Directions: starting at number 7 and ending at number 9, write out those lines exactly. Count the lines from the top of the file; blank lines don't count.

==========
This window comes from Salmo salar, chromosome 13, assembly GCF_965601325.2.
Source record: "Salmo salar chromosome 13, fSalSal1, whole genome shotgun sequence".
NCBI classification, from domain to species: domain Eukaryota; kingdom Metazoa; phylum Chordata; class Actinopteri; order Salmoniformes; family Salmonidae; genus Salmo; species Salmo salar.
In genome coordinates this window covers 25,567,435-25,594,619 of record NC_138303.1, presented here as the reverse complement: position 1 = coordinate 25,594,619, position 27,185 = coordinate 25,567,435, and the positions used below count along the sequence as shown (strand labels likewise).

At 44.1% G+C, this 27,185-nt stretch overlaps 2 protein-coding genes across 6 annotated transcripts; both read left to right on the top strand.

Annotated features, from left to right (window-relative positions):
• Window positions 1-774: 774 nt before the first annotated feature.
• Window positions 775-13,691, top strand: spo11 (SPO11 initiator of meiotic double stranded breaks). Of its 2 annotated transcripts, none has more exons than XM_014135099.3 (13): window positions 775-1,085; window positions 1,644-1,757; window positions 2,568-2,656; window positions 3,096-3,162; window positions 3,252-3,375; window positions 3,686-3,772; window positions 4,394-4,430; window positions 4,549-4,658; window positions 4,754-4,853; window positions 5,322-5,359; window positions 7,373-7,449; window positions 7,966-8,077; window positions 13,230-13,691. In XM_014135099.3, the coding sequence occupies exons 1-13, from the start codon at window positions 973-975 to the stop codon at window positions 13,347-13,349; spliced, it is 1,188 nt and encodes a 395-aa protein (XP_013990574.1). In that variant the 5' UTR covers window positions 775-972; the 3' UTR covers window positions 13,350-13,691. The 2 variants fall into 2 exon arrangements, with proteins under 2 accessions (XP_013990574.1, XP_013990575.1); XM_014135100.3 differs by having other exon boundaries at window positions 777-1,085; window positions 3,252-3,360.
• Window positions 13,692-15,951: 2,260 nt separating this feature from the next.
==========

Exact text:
• Window positions 1-774: 774 nt before the first annotated feature.
• Window positions 775-13,691, top strand: spo11 (SPO11 initiator of meiotic double stranded breaks). Of its 2 annotated transcripts, none has more exons than XM_014135099.3 (13): window positions 775-1,085; window positions 1,644-1,757; window positions 2,568-2,656; window positions 3,096-3,162; window positions 3,252-3,375; window positions 3,686-3,772; window positions 4,394-4,430; window positions 4,549-4,658; window positions 4,754-4,853; window positions 5,322-5,359; window positions 7,373-7,449; window positions 7,966-8,077; window positions 13,230-13,691. In XM_014135099.3, the coding sequence occupies exons 1-13, from the start codon at window positions 973-975 to the stop codon at window positions 13,347-13,349; spliced, it is 1,188 nt and encodes a 395-aa protein (XP_013990574.1). In that variant the 5' UTR covers window positions 775-972; the 3' UTR covers window positions 13,350-13,691. The 2 variants fall into 2 exon arrangements, with proteins under 2 accessions (XP_013990574.1, XP_013990575.1); XM_014135100.3 differs by having other exon boundaries at window positions 777-1,085; window positions 3,252-3,360.
• Window positions 13,692-15,951: 2,260 nt separating this feature from the next.